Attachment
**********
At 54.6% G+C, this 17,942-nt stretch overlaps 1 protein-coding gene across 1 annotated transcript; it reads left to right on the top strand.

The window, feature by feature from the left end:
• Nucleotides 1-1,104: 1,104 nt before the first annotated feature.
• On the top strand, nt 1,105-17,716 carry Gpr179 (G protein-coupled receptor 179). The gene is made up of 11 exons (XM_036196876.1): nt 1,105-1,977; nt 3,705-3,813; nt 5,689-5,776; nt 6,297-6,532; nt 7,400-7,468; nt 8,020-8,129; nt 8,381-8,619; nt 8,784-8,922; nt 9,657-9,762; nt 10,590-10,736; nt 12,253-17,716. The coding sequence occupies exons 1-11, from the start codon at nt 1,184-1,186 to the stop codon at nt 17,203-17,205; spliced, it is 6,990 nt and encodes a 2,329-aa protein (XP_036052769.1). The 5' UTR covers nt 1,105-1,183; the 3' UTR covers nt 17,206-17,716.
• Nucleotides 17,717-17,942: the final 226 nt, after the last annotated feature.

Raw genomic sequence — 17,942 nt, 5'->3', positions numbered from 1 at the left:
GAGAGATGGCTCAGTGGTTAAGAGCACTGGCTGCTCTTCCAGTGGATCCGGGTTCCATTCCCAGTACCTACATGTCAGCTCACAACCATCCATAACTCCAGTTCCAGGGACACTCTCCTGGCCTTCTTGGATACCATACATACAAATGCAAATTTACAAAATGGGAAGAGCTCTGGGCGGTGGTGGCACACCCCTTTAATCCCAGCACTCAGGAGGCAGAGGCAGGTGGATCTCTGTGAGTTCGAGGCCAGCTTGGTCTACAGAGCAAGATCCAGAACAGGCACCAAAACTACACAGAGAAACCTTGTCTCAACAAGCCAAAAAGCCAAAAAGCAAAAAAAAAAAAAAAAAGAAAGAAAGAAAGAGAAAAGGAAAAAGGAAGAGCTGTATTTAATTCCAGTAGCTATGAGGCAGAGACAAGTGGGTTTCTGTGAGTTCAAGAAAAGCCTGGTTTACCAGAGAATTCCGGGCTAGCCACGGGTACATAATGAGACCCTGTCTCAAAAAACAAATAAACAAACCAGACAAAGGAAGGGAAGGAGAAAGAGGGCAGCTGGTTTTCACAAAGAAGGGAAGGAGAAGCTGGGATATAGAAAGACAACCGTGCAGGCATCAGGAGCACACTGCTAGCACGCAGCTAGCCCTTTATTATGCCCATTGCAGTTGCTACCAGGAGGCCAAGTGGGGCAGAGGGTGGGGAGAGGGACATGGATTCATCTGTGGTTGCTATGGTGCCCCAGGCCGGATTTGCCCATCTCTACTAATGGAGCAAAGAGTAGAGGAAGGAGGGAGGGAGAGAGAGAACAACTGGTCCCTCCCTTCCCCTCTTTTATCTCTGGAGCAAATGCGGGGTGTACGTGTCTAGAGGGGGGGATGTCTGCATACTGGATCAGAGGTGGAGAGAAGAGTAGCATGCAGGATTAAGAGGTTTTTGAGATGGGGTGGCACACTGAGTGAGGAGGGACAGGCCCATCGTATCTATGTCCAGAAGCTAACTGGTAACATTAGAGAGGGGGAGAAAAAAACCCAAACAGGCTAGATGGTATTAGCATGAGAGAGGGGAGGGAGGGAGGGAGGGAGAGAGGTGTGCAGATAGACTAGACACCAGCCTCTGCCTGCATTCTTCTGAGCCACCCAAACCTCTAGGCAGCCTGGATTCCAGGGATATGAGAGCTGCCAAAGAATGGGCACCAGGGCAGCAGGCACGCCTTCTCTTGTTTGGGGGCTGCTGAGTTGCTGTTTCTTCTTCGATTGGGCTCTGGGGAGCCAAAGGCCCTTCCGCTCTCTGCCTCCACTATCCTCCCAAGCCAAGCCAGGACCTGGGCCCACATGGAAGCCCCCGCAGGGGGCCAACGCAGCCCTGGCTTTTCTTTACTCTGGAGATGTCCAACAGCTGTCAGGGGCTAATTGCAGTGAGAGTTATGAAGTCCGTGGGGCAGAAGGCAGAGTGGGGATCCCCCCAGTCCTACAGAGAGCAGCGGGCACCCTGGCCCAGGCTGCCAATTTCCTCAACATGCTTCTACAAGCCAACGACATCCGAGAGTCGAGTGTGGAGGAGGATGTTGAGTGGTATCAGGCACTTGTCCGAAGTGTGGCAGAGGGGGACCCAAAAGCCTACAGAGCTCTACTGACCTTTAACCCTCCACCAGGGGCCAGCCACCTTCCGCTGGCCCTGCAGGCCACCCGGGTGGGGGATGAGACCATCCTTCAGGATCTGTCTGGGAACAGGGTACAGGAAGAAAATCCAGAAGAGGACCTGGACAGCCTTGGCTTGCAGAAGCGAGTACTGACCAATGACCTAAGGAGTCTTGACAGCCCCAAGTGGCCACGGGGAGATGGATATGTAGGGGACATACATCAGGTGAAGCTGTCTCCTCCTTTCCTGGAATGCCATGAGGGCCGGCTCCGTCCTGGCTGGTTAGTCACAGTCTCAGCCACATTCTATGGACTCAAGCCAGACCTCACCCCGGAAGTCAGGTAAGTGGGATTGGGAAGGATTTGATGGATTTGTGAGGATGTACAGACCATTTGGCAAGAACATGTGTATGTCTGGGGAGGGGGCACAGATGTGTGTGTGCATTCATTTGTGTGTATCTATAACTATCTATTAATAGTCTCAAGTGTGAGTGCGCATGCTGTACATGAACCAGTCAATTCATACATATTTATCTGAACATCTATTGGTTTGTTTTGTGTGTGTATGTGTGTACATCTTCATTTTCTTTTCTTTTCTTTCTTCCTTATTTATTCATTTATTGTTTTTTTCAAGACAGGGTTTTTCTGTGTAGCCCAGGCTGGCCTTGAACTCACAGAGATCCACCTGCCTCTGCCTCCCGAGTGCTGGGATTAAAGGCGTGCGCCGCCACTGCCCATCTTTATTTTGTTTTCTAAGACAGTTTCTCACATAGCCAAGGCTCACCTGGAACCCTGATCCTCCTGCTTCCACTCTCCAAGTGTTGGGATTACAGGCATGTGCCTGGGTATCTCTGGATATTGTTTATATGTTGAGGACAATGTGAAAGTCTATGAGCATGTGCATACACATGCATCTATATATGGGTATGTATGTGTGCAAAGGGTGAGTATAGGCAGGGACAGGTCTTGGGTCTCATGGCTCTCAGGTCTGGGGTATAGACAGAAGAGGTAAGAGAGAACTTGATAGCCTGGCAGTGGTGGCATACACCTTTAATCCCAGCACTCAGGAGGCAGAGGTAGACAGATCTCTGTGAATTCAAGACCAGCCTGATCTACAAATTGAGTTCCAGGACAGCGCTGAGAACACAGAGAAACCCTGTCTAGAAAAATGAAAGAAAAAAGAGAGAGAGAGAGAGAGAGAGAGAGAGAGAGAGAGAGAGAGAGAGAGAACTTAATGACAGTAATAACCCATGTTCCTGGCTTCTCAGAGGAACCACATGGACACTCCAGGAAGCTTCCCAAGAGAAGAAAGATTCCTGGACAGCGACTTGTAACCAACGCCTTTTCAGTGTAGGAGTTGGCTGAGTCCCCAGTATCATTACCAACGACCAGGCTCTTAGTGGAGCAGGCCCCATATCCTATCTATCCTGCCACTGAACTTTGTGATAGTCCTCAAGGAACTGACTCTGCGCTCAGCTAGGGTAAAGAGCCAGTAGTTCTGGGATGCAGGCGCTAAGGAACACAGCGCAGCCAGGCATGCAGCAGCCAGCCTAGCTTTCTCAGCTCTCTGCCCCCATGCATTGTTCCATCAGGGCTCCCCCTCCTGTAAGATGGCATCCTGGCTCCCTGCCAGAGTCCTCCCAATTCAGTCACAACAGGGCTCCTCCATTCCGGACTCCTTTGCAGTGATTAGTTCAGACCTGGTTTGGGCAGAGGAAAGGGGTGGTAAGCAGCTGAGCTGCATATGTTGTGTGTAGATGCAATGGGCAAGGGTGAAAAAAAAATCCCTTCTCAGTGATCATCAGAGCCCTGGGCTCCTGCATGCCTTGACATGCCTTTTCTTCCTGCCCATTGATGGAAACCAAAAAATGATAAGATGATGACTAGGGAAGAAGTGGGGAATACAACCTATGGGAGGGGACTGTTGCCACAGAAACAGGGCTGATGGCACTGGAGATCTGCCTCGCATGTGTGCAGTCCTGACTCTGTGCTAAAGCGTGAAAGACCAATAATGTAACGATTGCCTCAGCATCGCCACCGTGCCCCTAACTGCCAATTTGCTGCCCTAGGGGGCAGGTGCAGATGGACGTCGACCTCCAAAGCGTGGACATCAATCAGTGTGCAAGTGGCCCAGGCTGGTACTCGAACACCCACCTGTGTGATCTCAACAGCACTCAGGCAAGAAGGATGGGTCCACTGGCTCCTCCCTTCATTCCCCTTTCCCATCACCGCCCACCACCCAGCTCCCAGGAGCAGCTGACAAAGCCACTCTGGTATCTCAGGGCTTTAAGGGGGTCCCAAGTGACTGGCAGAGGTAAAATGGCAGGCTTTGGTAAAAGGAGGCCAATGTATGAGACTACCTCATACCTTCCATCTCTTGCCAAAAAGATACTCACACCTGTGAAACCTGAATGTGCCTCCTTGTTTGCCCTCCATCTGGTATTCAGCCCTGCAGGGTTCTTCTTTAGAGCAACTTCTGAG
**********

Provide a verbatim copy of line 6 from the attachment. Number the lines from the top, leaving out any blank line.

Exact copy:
Raw genomic sequence — 17,942 nt, 5'->3', positions numbered from 1 at the left: